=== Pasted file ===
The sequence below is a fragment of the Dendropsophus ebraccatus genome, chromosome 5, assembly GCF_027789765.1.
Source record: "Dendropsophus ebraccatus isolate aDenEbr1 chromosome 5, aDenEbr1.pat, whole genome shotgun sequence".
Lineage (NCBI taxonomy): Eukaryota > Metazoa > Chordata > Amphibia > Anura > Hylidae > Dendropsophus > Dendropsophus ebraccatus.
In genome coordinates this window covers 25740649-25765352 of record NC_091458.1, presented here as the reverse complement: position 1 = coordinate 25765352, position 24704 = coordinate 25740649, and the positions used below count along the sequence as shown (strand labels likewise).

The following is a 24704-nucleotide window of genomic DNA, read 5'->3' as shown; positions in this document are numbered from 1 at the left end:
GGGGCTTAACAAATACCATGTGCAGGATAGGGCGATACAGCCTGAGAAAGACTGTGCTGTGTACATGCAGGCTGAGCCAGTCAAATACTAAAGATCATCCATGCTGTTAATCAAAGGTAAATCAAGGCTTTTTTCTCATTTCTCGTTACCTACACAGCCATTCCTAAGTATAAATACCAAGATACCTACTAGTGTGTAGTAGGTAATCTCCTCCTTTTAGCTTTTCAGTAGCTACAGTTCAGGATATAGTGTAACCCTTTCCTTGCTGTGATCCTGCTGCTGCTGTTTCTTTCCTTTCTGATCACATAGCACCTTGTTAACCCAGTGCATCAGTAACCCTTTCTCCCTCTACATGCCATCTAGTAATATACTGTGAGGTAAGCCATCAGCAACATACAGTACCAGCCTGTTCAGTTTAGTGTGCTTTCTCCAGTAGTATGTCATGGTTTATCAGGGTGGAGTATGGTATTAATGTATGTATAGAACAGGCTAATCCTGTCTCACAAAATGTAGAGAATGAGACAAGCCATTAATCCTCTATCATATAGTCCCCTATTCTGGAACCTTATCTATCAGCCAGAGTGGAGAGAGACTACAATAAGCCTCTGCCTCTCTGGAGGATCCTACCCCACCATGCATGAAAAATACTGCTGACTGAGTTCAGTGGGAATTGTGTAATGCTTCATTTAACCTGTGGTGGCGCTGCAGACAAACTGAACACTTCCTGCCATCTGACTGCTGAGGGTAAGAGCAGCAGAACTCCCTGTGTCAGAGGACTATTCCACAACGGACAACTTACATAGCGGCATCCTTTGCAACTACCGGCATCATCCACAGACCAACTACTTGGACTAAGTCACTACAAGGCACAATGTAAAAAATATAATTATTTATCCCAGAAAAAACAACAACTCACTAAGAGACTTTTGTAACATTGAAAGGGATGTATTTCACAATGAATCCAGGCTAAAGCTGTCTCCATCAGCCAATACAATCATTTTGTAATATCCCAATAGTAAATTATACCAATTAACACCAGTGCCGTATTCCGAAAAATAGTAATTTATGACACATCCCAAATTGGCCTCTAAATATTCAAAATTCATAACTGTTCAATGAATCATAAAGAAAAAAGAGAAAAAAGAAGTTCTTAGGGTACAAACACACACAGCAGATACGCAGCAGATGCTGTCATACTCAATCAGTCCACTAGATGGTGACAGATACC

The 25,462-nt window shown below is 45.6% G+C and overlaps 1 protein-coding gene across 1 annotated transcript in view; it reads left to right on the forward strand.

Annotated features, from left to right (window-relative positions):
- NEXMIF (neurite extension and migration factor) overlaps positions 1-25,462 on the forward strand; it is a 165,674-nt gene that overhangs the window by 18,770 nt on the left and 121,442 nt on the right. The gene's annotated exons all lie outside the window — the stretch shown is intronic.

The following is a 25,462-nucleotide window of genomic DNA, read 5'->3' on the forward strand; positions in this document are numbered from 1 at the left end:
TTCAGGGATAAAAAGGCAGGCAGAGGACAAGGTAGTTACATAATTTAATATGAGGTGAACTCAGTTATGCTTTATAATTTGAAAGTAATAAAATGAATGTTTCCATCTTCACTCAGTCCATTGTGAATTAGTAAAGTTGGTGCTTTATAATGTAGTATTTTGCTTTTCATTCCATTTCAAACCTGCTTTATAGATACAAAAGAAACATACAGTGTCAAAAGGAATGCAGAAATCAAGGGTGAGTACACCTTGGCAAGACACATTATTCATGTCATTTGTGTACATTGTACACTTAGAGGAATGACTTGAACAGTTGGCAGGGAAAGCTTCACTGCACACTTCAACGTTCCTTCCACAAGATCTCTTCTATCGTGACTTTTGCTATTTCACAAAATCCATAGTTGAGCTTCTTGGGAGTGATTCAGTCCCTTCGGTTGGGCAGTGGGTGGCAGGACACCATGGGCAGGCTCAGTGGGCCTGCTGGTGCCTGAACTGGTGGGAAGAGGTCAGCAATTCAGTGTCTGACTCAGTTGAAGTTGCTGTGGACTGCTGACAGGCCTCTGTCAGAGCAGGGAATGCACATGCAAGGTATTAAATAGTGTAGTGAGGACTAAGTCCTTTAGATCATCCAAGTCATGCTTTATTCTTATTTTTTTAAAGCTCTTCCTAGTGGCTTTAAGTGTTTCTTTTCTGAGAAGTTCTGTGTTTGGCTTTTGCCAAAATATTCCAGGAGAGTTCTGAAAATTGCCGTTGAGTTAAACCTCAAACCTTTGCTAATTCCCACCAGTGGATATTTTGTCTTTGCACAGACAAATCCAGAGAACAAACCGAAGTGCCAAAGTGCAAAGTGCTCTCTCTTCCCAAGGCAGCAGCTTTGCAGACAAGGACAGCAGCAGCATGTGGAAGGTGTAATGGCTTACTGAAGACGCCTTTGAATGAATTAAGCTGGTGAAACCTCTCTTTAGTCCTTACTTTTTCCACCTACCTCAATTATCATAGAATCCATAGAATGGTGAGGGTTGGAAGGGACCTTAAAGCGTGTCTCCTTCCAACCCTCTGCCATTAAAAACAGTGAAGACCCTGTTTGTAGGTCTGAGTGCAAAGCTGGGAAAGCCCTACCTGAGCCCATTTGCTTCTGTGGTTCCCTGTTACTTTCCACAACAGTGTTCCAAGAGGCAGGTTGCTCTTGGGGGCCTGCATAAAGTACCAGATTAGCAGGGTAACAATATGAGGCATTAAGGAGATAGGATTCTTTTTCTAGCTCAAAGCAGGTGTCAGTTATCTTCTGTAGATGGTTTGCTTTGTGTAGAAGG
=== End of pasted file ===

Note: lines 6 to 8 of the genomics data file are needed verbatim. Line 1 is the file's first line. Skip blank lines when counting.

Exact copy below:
GGGGCTTAACAAATACCATGTGCAGGATAGGGCGATACAGCCTGAGAAAGACTGTGCTGTGTACATGCAGGCTGAGCCAGTCAAATACTAAAGATCATCCATGCTGTTAATCAAAGGTAAATCAAGGCTTTTTTCTCATTTCTCGTTACCTACACAGCCATTCCTAAGTATAAATACCAAGATACCTACTAGTGTGTAGTAGGTAATCTCCTCCTTTTAGCTTTTCAGTAGCTACAGTTCAGGATATAGTGTAACCCTTTCCTTGCTGTGATCCTGCTGCTGCTGTTTCTTTCCTTTCTGATCACATAGCACCTTGTTAACCCAGTGCATCAGTAACCCTTTCTCCCTCTACATGCCATCTAGTAATATACTGTGAGGTAAGCCATCAGCAACATACAGTACCAGCCTGTTCAGTTTAGTGTGCTTTCTCCAGTAGTATGTCATGGTTTATCAGGGTGGAGTATGGTATTAATGTATGTATAGAACAGGCTAATCCTGTCTCACAAAATGTAGAGAATGAGACAAGCCATTAATCCTCTATCATATAGTCCCCTATTCTGGAACCTTATCTATCAGCCAGAGTGGAGAGAGACTACAATAAGCCTCTGCCTCTCTGGAGGATCCTACCCCACCATGCATGAAAAATACTGCTGACTGAGTTCAGTGGGAATTGTGTAATGCTTCATTTAACCTGTGGTGGCGCTGCAGACAAACTGAACACTTCCTGCCATCTGACTGCTGAGGGTAAGAGCAGCAGAACTCCCTGTGTCAGAGGACTATTCCACAACGGACAACTTACATAGCGGCATCCTTTGCAACTACCGGCATCATCCACAGACCAACTACTTGGACTAAGTCACTACAAGGCACAATGTAAAAAATATAATTATTTATCCCAGAAAAAACAACAACTCACTAAGAGACTTTTGTAACATTGAAAGGGATGTATTTCACAATGAATCCAGGCTAAAGCTGTCTCCATCAGCCAATACAATCATTTTGTAATATCCCAATAGTAAATTATACCAATTAACACCAGTGCCGTATTCCGAAAAATAGTAATTTATGACACATCCCAAATTGGCCTCTAAATATTCAAAATTCATAACTGTTCAATGAATCATAAAGAAAAAAGAGAAAAAAGAAGTTCTTAGGGTACAAACACACACAGCAGATACGCAGCAGATGCTGTCATACTCAATCAGTCCACTAGATGGTGACAGATACC

The 25,462-nt window shown below is 45.6% G+C and overlaps 1 protein-coding gene across 1 annotated transcript in view; it reads left to right on the forward strand.

Annotated features, from left to right (window-relative positions):